I think modelling amps generally attempt to have the most transparent power amp and speaker to keep the simulated power amp and speaker tone. but in a modelling amplifier, this simulation is still in the preamp section.
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#6
So the conclusion is.


1. Modeling amps would not sound better than a tube amp for reverb even if given best place to put the effect.

2. Tube amp reverb sounds better (in effects loop or after preamp)


3. Neither Modeling amps or Tube amps are the real deal.


The only true reverb is the one that you get when your amp actually causes a real reverb in a hall/room/space, right after the audio leaves the speaker.


But if that is the case, then playing a POD or amp modeler through a full range PA is the closest we can get to the real thing.
#7
^No. That would still be the same as a standard modelling amp. Because the POD would be your preamp with the reverb that could also be a preamp in a modelling amp, and you PA would be the poweramp like the poweramp in you modelling amp.

The only difference in reverb quality is determined by the reverb itself. If you have a crappy modelling amp with cheap reverbs, that would sound worse than a amp, modelling or not, that has a spring reverb tank build in.

Or the difference between a cheap reverb pedal or a good one. The amp doesn't matter.
Last edited by WtrPlyr at Dec 22, 2009,
#8
Note that you can also place effects after the power amp (and before a second power amp) with a tube amp - that's the whole point of a Palmer based wet/dry rig. I don't do it personally, but it is an option.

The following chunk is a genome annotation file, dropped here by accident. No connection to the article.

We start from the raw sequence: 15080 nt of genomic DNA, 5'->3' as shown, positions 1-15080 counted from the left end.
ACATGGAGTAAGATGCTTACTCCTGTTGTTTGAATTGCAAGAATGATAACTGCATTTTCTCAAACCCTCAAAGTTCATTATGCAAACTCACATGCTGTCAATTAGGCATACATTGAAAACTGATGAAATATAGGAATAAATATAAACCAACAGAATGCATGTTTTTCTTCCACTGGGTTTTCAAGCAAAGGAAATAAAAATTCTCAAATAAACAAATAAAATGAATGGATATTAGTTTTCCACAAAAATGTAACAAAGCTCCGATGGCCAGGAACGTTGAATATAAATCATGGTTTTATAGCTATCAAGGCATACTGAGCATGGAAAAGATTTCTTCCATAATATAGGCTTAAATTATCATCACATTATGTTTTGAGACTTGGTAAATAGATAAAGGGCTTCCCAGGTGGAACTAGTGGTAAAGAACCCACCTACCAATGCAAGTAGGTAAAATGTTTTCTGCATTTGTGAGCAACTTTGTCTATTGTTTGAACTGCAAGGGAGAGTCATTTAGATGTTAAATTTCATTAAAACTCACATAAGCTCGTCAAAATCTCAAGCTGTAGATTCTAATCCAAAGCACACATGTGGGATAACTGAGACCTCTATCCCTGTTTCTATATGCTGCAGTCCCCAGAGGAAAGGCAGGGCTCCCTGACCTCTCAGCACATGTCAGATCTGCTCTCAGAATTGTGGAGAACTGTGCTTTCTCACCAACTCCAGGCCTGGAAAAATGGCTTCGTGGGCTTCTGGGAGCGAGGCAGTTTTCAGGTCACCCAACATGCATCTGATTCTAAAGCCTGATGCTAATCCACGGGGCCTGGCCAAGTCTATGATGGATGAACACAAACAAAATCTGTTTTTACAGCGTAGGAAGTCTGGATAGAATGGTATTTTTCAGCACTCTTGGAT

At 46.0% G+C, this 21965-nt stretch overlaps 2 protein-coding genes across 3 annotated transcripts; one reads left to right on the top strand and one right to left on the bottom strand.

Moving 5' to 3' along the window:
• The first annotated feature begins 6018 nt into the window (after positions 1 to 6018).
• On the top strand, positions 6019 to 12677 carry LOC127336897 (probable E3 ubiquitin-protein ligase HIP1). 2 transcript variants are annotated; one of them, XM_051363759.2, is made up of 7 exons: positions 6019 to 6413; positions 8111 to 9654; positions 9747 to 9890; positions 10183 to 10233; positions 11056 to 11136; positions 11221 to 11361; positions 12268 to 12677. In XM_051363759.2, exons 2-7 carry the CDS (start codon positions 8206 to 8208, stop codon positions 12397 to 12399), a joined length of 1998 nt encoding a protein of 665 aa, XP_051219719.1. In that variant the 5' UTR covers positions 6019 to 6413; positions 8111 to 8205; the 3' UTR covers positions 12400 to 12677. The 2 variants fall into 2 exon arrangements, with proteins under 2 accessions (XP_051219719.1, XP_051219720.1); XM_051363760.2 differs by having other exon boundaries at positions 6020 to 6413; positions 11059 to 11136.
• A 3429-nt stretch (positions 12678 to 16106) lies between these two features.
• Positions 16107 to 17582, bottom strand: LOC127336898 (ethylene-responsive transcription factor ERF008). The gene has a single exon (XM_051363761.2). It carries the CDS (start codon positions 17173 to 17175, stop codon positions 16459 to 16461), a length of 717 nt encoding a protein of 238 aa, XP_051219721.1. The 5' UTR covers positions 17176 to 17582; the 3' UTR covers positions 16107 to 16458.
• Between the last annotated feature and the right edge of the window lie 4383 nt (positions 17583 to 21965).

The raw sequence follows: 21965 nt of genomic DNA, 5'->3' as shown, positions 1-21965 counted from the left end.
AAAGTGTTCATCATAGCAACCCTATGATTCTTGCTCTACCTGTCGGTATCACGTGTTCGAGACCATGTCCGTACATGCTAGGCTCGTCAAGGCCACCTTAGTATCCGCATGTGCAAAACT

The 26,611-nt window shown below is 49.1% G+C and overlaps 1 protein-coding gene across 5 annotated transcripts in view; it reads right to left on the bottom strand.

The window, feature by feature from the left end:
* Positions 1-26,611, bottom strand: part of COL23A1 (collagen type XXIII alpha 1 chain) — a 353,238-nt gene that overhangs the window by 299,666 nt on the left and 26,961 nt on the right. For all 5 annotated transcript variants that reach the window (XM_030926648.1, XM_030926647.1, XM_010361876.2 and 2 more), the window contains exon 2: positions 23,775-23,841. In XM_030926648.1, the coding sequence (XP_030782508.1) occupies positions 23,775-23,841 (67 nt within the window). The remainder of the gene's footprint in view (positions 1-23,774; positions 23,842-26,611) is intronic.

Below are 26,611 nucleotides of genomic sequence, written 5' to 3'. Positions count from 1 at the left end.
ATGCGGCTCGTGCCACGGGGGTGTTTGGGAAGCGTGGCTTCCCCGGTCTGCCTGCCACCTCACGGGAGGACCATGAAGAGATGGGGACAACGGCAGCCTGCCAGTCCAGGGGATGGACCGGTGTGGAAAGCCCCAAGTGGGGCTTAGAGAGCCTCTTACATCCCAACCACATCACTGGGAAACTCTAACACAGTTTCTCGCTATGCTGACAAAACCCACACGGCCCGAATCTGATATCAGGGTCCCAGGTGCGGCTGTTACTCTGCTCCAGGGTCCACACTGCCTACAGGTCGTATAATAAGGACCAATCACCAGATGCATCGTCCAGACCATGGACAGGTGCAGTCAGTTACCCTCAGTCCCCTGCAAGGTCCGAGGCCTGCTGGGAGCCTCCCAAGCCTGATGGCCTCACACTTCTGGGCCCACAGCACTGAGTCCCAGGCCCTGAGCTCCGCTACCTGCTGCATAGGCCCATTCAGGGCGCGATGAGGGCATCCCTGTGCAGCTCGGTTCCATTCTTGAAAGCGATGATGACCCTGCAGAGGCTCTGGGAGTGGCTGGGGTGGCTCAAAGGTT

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#9
Quote by Blompcube
software cannot replace hardware - this software is ALWAYS going to be entirely in the preamp section of a modelling amplifier. if you're talking about modelling devices other than amplifiers, such as a line 6 pod, of course things are different but what you have to realise is that the pod is just a preamp, and has no power amp section - if you really want to amplify the sound, you have to run it through a power amp and into a speaker which will colour the tone. Otherwise there's just no way to use it them other than studio recording, at which point the whole idea of being able to put the reverb in the signal after the simulated power amp section is completely obsolete as it's something people have been able to for longer than digital modelling has existed.

I think modelling amps generally attempt to have the most transparent power amp and speaker to keep the simulated power amp and speaker tone. but in a modelling amplifier, this simulation is still in the preamp section.

I think we're both trying to say the same thing

What I'm saying is that you can run the reverb anywhere in the software simulation, even after the (simulated) speaker. Obviously this would then still have to go through another (real) power amp and speaker, but if they are reasonably transparent you will still have the nice reverb almost unaffected by them. This is in contrast to a normal guitar amp where the reverb would be coloured by the P/A and speakers.

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#10
It depends what kind of sound youre looking for, but reverb can sound pretty sweet in front of a bit of overdrive/distortion